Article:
Student perspective: Ambassador review of Bloomberg interview skills workshop

Posted in: Feedback, Interviews

One of our Student Ambassadors attended Bloomberg's interview skills workshop - here is what happened. 

Do you ever get those overwhelming nerves when you get told you were lucky enough to be selected for an interview? Then that sudden panic about what may be asked during the process? I know I do.

Bloomberg’s Interview Skills Workshop helped settle some of those nerves, providing an in-depth overview of the dos and don’ts of an interview and suggesting some tips for preparation.

Broadly, Bloomberg is an international financial, software, data and media company that provides the information people need to make decisions. Entry level recruitment opportunities are offered in:

  • Engineering
  • The data department
  • Client service roles
  • General support roles

However, the information the Bloomberg representatives gave relate to any interview you may attend.

Top Tips!


  • Research the sector, the company, department, the job role, the business’s plans and objectives, the structure of the team and the skills they value and adapt your CV accordingly.
  • Abuse your network. LinkedIn provides endless possibilities for connecting with or looking up people who have similar roles in the company. If you personally know someone who works in the company, exploit that person for information. If the company knows that you know someone who works for them, they will expect you to have a better understanding of the job and company than someone else.
  • Practice delivering your answers in a clear and concise manner. Why would you be motivated for this role? What are we looking for and how do you meet this criteria?
  • Be prepared to speak about anything on your CV.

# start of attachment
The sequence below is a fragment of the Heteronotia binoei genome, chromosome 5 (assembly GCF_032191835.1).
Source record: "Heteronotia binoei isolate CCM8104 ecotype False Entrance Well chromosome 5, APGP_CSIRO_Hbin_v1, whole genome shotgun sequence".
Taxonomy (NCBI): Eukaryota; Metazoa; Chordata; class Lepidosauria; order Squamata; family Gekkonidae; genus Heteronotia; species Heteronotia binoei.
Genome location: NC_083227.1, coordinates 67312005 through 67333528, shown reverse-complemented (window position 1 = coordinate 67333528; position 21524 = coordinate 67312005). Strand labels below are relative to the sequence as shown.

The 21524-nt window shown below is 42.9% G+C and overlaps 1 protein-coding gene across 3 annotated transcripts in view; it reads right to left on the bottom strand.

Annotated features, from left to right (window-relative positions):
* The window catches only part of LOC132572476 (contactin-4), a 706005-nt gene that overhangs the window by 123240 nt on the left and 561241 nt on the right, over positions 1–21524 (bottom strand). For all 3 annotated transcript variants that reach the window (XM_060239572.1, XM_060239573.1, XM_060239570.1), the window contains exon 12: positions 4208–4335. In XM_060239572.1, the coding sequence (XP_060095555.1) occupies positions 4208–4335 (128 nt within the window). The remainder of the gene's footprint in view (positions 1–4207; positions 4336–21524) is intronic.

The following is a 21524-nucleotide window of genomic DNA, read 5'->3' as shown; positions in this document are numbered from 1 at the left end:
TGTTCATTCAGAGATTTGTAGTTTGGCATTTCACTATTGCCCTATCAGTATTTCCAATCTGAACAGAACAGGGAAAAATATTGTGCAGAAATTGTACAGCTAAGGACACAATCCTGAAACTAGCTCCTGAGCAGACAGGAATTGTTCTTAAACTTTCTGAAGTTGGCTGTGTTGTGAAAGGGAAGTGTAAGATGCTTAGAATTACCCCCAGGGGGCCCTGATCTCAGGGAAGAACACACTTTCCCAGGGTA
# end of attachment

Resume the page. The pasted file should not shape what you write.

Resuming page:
• Know the logistics of the interview. Know the dress code, who you are meeting and always get there 10-15 minutes early.
  • Be organised. Bring extra copies of your CV and have questions prepared.


  • Be informal
  • Speak negatively about previous employers
  • Put things on your CV if you can’t discuss them
  • Be distracted. Put your phone away

When being interviewed, most of the time we will be expected to provide an example of when we overcame an issue. We were taught to do this in a clear and concise manner. As a trick, they taught us to answer using the STAR method.

S – situation (set the scene)

T – task (what was the problem?)

A – action (what did you do to remedy the problem?)

R - result (did you solve the problem?)

By using this method, we would answered the question that was set for us in a succinct way, without ending up in spiralling down a worm hole! To prepare for an interview, we were told to look at the competencies in the job description and prepare examples for each competency using this STAR method.

We then discussed the three different types of questions you may be asked in an interview:

The first being a scenario question, requiring you to answer what you would do if x happened. These are difficult to prepare for. However, a key tip was to familiarise yourself with the competencies because these will be the things they are looking for in your answer.

Secondly, the competency questions, requiring an answer to: “tell me a time when…” These questions must be answered using the STAR method to tell the story. Be specific and show how you went above and beyond to solve a problem.

Thirdly, there are the strength based questions. These are used to see what knowledge you have about the company, the sector and the role and what you enjoy doing. The interviewer uses these to see if you have prepared for the interview. So, it is essential to do your background reading before the interview.

Finally, some key things to remember. Always be honest in an interview and be honest about what you want out of the job and your career. The interviewer wants to be able to develop a relationship over the course of the interview so they can really get to know you. It should feel like a two way conversation, so don’t be afraid to ask questions back. Ultimately, the interviewer isn’t trying to catch you out. They are just trying to see if you would be a good fit for the job they are hiring for.

Good Luck!

Want more help with interviews? Check out the Careers Service get started guide to aptitude tests, interviews and assessment centres for lots more help and advice.





Posted in: Feedback, Interviews


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